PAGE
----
There is no doubt that falling into debt is stressful. People living in the UK owe more than £1.5 trillion and the average household debt is £57,349. That’s a lot of money, so it’s no wonder that many people can’t sleep at night. The situation is not much better in other countries either. In the USA, figures released by the Federal Reserve reveal that credit card debt ballooned to $1.02 trillion in July. In both countries, the level of personal debt is such that many economists are concerned it could trigger another recession.
Why Being Financially Organized Can Help Your Motivation and Emotional Well-Being
Being broke is difficult. Money doesn’t always make us happy, but not having any money in your wallet limits what you can do. Money worries are also the major cause of stress in 35% of relationships. Without any spare cash, you can’t book a weekend away, enjoy a night out with friends, or indulge your passion for investment whether via online trading or utilizing spread betting platforms. In fact, you can’t do much at all.
Debt and mental health problems
Debt is inextricably linked to mental health problems. Falling into debt causes anxiety, depression, and stress. Unfortunately, it isn’t long before we are sucked into a vicious circle: the more we worry about debt, the harder it is to make sensible financial decisions that could get us out of debt. A 2012 survey of 10,000 households in the UK found that people with debt problems were twice as likely to suffer from mental health issues. Interestingly, though, the incidence of depression and anxiety is lower in areas where debt and financial issues are more common, as there is a greater level of community acceptance.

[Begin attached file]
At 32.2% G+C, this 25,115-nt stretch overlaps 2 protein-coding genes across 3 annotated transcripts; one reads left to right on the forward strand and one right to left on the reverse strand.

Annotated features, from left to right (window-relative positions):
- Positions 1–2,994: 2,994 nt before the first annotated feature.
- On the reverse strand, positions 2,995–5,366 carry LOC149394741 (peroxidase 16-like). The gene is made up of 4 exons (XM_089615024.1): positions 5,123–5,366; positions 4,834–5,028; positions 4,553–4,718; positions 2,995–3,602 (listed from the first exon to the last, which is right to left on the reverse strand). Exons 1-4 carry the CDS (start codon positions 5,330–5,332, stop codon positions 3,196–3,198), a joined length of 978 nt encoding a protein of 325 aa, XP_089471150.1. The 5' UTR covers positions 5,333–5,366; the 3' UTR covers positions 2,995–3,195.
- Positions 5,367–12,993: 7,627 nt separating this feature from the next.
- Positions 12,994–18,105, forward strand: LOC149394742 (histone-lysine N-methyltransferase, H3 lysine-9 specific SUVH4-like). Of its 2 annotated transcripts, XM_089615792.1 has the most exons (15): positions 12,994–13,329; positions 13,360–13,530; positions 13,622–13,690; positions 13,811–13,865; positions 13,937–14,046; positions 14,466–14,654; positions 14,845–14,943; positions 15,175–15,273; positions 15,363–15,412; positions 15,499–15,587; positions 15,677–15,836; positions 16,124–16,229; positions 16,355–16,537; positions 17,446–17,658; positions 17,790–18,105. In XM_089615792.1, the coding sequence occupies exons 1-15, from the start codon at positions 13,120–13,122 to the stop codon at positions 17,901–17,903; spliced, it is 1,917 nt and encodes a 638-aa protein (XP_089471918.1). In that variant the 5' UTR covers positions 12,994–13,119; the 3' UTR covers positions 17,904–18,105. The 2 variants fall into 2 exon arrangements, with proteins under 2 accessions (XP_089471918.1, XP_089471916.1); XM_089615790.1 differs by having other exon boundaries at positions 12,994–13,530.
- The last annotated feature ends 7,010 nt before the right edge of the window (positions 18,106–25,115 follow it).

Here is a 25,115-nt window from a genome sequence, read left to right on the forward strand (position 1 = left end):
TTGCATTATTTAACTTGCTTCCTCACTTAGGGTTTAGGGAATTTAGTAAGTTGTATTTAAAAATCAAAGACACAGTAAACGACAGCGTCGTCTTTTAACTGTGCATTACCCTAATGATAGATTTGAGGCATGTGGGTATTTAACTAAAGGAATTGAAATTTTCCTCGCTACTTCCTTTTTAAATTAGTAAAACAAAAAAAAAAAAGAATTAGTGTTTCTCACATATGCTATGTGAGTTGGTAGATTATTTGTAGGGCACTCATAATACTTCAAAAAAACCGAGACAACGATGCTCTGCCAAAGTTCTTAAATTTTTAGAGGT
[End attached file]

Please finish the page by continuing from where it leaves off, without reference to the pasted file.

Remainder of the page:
Intense feelings of anxiety are common among those struggling with debt. Many people feel isolated because of their debt problems. Admitting you can’t cope with your money problems often triggers a sense of shame.
A 2012 survey of 438 psychology graduate students discovered that financial worries ranked second, just below academic concerns. Many students reported feelings of shame, guilt, and denial about their money worries. With student debt soaring to £100 billion, it’s no wonder that today’s students are crippled with anxiety over their personal finances.
Paying off your debts is key to improving your emotional well-being. Organizing your finances might seem like an impossible task when you are drowning in debt, but a Texas A&M research study found that tackling small debts first gave people the motivation to deal with their larger debts. So, instead of over-facing yourself with a seemingly impossible task of paying off a £10,500 credit card bill, start with a smaller goal and an affordable payment plan.
Organize your debts and decide which bills are most urgent. Speak to your creditors. Take charge and see if they will reduce your debts or accept lower payments for a while. Too many people slip into a state of denial when their personal finances begin to spiral out of control. Sticking your head in the sand is not an option.
Being proactive and looking at ways to manage your money will give you the motivation to pay off your debts and be more organized in the future. This, in turn, will boost your mood and help you stay mentally strong.
You will be far happier if you take control of your personal finances. Create a manageable budget and stick to it, but if debt problems are keeping you up at night, make an appointment to speak to a debt counsellor.